As odd as these stories have become, the solution to the type of tenants that seem to spend an inordinate amount of time at self-storage facilities, either in their closed unit or hanging out in the facility office, is the same: It’s time to notify those tenants that their days of loitering at the facility are over.
No matter how uncomfortable it may be to deal with these tenants who think it’s their right to spend their days at a facility when they rent a unit, storage operators must take the initiative to notify these tenants that their leases are not being renewed, that their leases are ending at the end of their current monthly term, and that they must vacate the facility, unit, and premises.
Certainly, it’s not the typical plan of a facility operator to terminate the lease of a paying tenant. At the same time, it’s not the typical plan of an operator to spend their day being interrupted by a tenant who likes to linger in the office or on the facility premises, making the site manager, as well as current and prospective tenants, uncomfortable with that tenant’s awkward presence, appearance, or behavior. Accordingly, the best way to resolve that issue, as well as the legal way to accomplish the intended result, is to notify the tenant in writing that the lease is not being renewed, that the lease is terminating, and that the unit must be vacated by the effective date of the termination.
Can a facility operator terminate a tenant’s lease like this? Absolutely! In fact, since a self-storage lease is a month-to-month tenancy and, more importantly, since the lease involves only the right to store personal property (and not the right of habitation), a self-storage operator does not even need a reason for such lease terminations. The law gives very little value to the rights of a tenant who has only been given a 30-day right of use under a lease with a mutual right of termination (the tenant can terminate at any time without providing a reason as well). Essentially, the law assumes that a tenant renting a self-storage unit can simply re-locate to another facility if asked to leave its current facility and that the tenant assumes this risk of termination when he/she chooses to accept such a short-term lease. Therefore, tenants who seek to challenge a lease termination may succeed by delaying the inevitable if they sue to stop the termination, but, at the end of the day, no court will require a self-storage facility to keep a tenant who they otherwise wish to leave their premises, as long as the act of termination is not discriminatory. And, even if a discriminatory intent is discovered, the tenant may have a right to collect damages for the alleged act, but no court will allow such a tenant the right to remain indefinitely on the self-storage premises.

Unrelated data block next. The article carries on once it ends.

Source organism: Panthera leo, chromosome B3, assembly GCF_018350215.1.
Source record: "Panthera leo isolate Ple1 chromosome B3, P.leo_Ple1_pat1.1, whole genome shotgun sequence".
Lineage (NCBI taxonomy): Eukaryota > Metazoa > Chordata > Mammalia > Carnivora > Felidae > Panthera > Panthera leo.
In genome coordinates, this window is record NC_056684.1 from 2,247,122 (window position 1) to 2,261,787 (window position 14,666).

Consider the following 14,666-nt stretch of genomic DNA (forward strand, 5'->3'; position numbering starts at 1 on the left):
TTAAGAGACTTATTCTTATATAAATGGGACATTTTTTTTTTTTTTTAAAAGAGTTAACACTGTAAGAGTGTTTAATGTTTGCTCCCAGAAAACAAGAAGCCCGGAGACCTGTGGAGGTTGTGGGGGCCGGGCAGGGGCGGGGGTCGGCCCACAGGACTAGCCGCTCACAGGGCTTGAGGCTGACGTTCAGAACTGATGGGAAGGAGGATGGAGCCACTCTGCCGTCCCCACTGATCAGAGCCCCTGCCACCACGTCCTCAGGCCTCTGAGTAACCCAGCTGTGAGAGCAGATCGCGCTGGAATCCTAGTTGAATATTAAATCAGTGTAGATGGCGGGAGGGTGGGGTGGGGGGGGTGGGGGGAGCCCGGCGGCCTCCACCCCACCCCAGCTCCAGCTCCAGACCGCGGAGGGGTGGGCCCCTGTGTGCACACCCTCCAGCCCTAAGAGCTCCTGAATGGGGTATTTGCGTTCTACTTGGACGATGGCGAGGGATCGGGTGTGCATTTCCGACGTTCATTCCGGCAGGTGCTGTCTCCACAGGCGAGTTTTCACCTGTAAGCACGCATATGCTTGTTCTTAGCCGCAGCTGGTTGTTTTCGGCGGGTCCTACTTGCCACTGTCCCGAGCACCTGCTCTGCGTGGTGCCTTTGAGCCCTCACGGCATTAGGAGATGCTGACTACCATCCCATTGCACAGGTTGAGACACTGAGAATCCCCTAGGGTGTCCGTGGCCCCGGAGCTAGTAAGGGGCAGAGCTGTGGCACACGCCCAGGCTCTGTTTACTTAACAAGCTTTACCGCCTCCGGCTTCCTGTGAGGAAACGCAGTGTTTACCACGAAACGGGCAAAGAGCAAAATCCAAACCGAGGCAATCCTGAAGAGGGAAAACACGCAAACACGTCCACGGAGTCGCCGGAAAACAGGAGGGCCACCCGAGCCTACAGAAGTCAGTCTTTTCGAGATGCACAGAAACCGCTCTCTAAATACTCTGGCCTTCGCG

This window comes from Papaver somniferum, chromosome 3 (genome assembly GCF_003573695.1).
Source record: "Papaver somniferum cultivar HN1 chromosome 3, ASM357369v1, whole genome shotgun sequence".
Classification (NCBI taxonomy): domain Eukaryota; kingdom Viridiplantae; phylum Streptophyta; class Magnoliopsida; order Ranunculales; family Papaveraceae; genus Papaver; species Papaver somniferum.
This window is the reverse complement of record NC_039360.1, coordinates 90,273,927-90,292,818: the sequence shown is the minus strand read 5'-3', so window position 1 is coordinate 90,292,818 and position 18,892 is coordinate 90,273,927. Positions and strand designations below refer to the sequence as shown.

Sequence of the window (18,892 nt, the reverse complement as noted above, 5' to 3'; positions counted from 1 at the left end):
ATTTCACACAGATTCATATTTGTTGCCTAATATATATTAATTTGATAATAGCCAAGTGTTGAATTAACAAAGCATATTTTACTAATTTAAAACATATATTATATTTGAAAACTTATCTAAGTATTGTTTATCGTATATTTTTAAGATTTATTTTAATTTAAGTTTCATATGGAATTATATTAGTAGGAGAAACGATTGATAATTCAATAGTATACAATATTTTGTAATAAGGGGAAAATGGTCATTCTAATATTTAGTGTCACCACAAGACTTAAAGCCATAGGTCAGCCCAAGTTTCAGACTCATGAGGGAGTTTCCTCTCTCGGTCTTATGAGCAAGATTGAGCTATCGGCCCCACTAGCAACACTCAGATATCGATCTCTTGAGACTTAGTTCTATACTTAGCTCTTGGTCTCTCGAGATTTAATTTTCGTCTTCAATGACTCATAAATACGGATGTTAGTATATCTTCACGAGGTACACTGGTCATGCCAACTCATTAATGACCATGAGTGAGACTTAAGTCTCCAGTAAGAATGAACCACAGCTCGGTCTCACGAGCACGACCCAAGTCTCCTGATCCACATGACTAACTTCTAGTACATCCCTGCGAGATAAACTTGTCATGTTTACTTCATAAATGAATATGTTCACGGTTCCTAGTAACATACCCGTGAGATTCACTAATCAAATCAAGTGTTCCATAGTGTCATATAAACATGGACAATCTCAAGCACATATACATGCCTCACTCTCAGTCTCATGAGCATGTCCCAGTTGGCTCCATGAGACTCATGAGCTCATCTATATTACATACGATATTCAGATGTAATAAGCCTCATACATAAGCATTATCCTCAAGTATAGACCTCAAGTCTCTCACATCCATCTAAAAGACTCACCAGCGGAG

So, what is a self-storage manager to do when a creepy tenant dude will not vacate his unit and/or premises after their lease term ends? First, it is important for the facility to be very diligent in NOT accepting future monthly rent from that tenant, else the termination notice will be voided by the facility’s acceptance of the next month’s rent. Therefore, if there are online methods of payment permitted, they should be restricted. Second, assuming no payments are accepted, and the tenant becomes a “holdover” tenant without consent (or, in other words, a “tenant at sufferance”), the facility operator can then file an eviction or unlawful detainer action seeking the assistance of the court in ordering the tenant to leave the premises. Finally, if the tenant does not comply with the court’s order, the court would then have the right to issue a “writ of possession” directing the sheriff or marshal, who is given authority to handle these matters, to oversee the removal of the property from the storage unit to a location of public access where the evicted tenant can access their discarded property before it is ultimately removed and disposed of by the authorities.
The termination of a lease is not a welcome process, but sometimes it cannot be avoided. In response to a survey, managers who faced this type of “creepy tenant dude” on their properties were, more often than not, uncomfortable reporting this to the facility, sometimes out of the annoyance factor but sometimes out of fear or apprehension for their safety. In such a case, it is an operator’s obligation to defer to its employees to have the problem removed from the workplace. Terminating a tenant’s lease is the easiest and best solution to situations where the tenant has outstayed his/her welcome.
Scott Zucker is a partner in the law firm of Weissmann Zucker Euster Morochnik & Garber, P.C. in Atlanta, Georgia.